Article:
Time management and stress that accompanies it can be one of the most challenging skill sets to learn. It seems we are always trying to handle too many demands with too little time.
Here is a tool from Stephen Covey to help you learn how to use your time more efficiently and effectively. Covey's Time Management Matrix focuses on two key dimensions: (1) time urgency and (2) importance of the activities we handle. Time management and stress can become less of a challenge depending on how we spend our hours.
In the graph below, the more urgent tasks are located on the left-hand side of the grid. The more important tasks are located to the top of the grid. The grid categorizes our activities into four quadrants. We spend time in one of these four ways.
Quadrant 1 lists tasks that are urgent and important. This is the Quadrant for emergencies, crises and deadlines. We need to spend time here, but many of important activities end up in this urgent quadrant because of procrastination, or because we did not spend enough time planning.
Quadrant 2 lists things that are important but NOT urgent. This is the Quality Quadrant. Here we handle quality time with our family, relationship building, self improvement and quality long range planning. These things are very important, but not pressing this minute.
Quadrant 3 includes things that are NOT important but are urgent. This is a Quadrant of Deception. Examples include interruptions, phone calls, and things that take your attention right now, but are just distractions. There is the illusion of importance as we meet other people’s priorities, thinking we are in Quadrant 1.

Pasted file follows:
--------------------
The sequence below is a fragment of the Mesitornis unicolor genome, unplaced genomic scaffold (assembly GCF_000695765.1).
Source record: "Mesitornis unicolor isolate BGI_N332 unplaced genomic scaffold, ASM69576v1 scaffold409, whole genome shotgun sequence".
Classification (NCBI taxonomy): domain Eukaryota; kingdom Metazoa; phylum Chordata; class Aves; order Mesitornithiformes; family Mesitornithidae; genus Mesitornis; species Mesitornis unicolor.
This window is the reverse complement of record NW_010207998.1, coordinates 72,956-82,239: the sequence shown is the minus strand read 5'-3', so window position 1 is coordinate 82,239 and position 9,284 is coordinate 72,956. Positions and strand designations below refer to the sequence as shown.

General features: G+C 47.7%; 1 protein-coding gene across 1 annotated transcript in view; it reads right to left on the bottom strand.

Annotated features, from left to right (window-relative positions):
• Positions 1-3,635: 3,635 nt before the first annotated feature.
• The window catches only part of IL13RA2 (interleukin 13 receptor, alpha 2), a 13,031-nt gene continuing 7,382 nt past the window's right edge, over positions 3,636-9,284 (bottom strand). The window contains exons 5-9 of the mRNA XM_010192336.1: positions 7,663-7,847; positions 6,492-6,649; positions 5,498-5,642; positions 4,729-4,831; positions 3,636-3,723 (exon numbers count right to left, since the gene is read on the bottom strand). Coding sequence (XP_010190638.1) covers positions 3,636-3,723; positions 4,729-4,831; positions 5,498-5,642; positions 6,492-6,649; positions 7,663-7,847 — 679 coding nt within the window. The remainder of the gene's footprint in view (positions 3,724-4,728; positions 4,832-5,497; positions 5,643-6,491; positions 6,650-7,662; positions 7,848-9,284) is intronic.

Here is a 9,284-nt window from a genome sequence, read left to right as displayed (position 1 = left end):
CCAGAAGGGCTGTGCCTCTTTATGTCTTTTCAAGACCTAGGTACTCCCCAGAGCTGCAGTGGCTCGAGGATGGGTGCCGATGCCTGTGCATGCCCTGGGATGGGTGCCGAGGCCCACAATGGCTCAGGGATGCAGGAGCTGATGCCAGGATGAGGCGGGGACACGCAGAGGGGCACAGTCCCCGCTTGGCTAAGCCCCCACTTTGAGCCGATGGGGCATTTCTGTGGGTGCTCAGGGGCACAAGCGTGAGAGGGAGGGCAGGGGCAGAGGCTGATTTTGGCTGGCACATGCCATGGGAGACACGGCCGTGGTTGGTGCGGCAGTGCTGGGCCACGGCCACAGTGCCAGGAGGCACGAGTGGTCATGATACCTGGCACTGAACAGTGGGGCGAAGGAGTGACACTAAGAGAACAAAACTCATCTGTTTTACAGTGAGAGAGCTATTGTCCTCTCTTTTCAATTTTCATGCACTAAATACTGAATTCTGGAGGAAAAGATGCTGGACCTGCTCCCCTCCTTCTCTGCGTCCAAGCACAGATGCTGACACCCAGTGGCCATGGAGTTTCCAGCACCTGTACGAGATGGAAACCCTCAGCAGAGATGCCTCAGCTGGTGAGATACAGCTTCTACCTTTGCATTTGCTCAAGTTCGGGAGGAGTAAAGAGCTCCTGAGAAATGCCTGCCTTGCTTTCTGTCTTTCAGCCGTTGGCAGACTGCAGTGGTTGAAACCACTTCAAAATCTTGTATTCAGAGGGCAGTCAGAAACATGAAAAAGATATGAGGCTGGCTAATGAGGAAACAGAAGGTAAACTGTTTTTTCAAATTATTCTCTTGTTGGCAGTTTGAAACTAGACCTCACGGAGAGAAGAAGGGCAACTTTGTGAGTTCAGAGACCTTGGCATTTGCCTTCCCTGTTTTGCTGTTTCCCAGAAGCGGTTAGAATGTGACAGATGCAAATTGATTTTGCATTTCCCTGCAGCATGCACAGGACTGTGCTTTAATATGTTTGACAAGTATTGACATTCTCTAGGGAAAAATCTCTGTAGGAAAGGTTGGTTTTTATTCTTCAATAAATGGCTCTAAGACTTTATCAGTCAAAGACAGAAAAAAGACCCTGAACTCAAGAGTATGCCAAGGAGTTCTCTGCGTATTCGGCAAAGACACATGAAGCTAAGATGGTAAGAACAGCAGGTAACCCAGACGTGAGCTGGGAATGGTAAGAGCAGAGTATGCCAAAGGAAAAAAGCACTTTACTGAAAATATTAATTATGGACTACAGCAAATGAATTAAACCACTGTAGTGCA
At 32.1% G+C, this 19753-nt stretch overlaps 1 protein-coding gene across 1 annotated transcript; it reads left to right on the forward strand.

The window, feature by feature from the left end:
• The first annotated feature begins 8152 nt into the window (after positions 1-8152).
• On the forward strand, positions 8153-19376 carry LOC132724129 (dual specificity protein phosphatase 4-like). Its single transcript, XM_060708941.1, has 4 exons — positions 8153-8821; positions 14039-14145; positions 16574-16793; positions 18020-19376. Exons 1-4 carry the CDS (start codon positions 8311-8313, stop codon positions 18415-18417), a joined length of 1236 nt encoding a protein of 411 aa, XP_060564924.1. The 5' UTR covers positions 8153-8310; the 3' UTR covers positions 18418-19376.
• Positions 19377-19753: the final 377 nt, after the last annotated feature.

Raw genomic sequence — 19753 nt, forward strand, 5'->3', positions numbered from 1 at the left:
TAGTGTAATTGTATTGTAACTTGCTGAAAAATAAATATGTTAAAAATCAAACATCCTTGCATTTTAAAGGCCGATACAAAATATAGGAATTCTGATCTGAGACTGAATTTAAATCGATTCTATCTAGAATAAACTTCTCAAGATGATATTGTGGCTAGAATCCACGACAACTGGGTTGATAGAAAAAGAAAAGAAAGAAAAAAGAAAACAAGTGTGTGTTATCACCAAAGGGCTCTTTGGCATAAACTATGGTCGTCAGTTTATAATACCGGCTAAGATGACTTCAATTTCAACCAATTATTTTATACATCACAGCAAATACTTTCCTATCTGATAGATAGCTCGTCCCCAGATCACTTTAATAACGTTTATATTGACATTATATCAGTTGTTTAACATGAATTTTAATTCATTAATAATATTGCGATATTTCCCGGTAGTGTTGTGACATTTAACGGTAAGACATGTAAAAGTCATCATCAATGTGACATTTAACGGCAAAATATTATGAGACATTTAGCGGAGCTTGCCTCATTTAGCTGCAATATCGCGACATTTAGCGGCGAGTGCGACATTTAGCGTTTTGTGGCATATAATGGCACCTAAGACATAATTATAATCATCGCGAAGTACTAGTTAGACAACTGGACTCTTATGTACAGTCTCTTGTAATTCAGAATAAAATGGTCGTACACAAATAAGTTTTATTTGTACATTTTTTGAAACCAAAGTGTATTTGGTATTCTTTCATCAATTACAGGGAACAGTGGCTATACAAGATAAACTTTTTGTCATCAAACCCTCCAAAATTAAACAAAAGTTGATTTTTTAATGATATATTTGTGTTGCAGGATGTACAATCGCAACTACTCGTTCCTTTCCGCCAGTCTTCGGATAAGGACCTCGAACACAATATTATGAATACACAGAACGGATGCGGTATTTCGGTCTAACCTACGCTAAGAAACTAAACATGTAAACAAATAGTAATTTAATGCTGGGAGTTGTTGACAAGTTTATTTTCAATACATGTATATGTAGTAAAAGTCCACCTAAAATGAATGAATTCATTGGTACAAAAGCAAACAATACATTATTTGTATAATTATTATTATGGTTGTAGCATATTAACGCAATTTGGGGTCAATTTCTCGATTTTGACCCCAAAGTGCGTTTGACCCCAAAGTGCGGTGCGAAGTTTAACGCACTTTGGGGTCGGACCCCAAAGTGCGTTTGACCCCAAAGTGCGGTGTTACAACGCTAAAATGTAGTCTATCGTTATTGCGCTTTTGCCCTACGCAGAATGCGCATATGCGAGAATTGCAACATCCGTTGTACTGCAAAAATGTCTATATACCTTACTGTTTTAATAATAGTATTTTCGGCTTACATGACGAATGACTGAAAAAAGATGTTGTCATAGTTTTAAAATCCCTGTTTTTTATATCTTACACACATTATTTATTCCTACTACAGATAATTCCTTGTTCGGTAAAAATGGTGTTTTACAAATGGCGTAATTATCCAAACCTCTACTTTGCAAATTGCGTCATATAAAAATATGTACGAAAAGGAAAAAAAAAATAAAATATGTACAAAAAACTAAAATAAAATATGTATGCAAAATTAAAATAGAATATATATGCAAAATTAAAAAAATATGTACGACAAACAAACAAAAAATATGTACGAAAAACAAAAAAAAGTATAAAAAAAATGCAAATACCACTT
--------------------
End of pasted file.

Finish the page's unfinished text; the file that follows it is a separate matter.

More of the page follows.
Quadrant 4 lists things that are NOT important OR urgent. This is the Quadrant of Time Wasters. Examples include watching TV, busy work, some phone calls, and things that you may enjoy doing but aren’t important. It is o.k. to spend time here for relaxation but if over used it can be a nightmare for time management and stress can escalate when you find yourself back floundering in Quadrant 1.
To better comprehend how time management and stress issues become detrimental in your daily life, take a look at your last week’s schedule. Place each of your activities in one of these quadrants. Where did you spend the majority of your time?
Now take your list of activities for the coming day and place each activity in one of those four quadrant boxes. By focusing our efforts DAILY on separating our tasks and keeping each in its quadrant, our time management and stress levels will improve. Having the discipline to handle tasks while they are important but not yet urgent will produce higher quality work, and your time management and stress levels will improve.
To have a better handle on your time management and stress levels, it becomes necessary to move away from handling everything as a matter of urgency and begin to address activities when they are important but not a crisis. This means better planning, and a better focus on what is important in your life. The goal is to keep your work in Quadrant 2 as much as possible, keeping up with things that are not urgent but are important.
Practice setting SMART Goals for upcoming projects. Create specific actions necessary to achieve these goals, as well as assigning specific target dates for completion. Spending time in Quadrant 2 is a habit that needs to be formed so that you are not reacting to the daily happening of your life and losing focus on the bigger picture.
Moving to Quadrant 2.
Here is an exercise to help you switch from allowing your time management to be dictated by urgency.
Time management and stress do not have to be your enemy and do not have to have detrimental effects on your emotional and physical well-being. Changing from focusing on the urgent to focusing on the important takes time and practice.